This careful removal helps preserve the mycelium still in the bag, ensuring it remains healthy and capable of producing several more flushes of mushrooms. By using this method, you maximize the yield from each batch of substrate, allowing for multiple harvests from a single setup.

10. Post-Harvest

After harvesting your oyster mushrooms, you may be able to enjoy additional flushes if the conditions remain conducive. Typically, each mushroom bag can produce between three to four flushes. Ensure that the bags continue to be kept moist and at the right temperature to encourage further growth.

Person gettting the oyster mushroom from its mushroom bag

Once the bags stop producing mushrooms, the spent straw still holds value. You can use it as a nutrient-rich mulch in your garden, enhancing soil health and supporting other plants. Alternatively, the straw can serve as an inoculant; simply mix portions of this spent straw into new bags filled with fresh, pasteurized straw to initiate a new cycle of mushroom growth. This recycling method not only maximizes your resources but also perpetuates your mushroom cultivation.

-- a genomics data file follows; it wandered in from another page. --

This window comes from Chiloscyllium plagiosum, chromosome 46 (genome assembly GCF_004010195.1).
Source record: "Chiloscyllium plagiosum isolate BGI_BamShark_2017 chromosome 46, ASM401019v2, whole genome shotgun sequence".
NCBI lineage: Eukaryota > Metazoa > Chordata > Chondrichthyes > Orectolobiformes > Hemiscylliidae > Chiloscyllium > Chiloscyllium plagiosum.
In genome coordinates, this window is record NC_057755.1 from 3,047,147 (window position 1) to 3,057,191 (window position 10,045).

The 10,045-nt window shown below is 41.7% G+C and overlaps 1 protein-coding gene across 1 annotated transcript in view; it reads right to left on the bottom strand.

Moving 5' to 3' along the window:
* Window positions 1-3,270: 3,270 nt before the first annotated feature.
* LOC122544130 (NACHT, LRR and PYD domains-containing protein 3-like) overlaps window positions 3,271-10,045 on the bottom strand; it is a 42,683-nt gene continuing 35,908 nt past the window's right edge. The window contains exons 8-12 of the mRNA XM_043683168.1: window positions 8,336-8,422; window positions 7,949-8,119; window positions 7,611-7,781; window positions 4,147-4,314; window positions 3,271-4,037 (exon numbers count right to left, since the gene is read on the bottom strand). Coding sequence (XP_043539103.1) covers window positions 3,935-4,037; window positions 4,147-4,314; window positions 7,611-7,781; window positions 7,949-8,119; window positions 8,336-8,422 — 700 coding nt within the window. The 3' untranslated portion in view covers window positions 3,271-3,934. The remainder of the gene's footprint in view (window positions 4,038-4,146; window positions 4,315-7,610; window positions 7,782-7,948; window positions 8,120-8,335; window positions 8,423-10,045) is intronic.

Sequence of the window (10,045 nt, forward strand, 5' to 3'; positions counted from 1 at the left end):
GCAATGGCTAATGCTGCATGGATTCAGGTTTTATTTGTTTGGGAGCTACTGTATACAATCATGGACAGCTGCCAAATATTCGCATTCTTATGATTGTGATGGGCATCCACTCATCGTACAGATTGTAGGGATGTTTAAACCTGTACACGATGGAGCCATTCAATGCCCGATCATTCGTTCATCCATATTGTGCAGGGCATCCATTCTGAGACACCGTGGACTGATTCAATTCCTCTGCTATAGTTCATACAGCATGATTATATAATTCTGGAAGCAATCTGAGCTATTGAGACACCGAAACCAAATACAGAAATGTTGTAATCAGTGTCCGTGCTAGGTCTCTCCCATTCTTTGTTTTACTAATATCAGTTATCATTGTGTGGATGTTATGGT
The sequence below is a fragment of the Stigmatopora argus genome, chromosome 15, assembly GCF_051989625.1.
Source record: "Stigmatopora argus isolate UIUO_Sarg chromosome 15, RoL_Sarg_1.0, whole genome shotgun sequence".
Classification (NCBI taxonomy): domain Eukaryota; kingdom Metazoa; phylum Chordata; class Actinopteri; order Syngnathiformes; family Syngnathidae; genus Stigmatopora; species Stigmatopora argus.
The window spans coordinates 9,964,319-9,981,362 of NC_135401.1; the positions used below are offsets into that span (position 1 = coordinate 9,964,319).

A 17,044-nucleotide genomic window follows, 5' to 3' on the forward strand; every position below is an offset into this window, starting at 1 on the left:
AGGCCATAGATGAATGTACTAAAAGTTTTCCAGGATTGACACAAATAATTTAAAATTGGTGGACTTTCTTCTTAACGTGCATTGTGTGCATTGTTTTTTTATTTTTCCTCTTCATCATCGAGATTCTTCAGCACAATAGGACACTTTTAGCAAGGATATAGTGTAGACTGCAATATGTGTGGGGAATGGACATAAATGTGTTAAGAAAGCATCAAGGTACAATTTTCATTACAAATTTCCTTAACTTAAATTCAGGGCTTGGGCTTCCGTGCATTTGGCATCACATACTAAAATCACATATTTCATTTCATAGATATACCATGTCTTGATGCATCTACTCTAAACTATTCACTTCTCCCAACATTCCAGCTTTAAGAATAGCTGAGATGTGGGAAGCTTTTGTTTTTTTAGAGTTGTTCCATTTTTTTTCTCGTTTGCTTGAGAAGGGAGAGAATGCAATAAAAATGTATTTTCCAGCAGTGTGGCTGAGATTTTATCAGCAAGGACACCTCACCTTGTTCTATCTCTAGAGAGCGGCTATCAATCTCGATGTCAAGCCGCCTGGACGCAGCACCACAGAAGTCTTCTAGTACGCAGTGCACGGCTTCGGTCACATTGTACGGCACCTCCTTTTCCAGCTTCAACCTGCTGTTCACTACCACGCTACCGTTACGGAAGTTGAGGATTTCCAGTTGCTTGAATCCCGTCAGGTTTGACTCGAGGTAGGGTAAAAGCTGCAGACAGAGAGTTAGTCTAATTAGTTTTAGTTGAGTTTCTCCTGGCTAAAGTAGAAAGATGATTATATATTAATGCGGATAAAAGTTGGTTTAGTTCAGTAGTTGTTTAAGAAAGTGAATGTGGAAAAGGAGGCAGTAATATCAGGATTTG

Troubleshooting Tips for Growing Oyster Mushrooms

  1. Dealing with Contamination
    • Problem: Contamination is usually visible as mold or a strange color on your substrate.
    • Solution: Ensure all tools, containers, and surfaces are sterilized before starting your cultivation. If contamination occurs, it’s best to discard the affected substrate to prevent it from spreading to other areas.
  2. Mycelium Not Spreading
    • Problem: Sometimes, the mycelium may not spread or might do so very slowly.
    • Solution: Check the temperature and moisture levels. Oyster mushrooms typically require temperatures between 15-24°C (59-75°F). If the substrate is too dry, lightly mist it to maintain humidity. Avoid overwatering as stagnant water can kill the mycelium.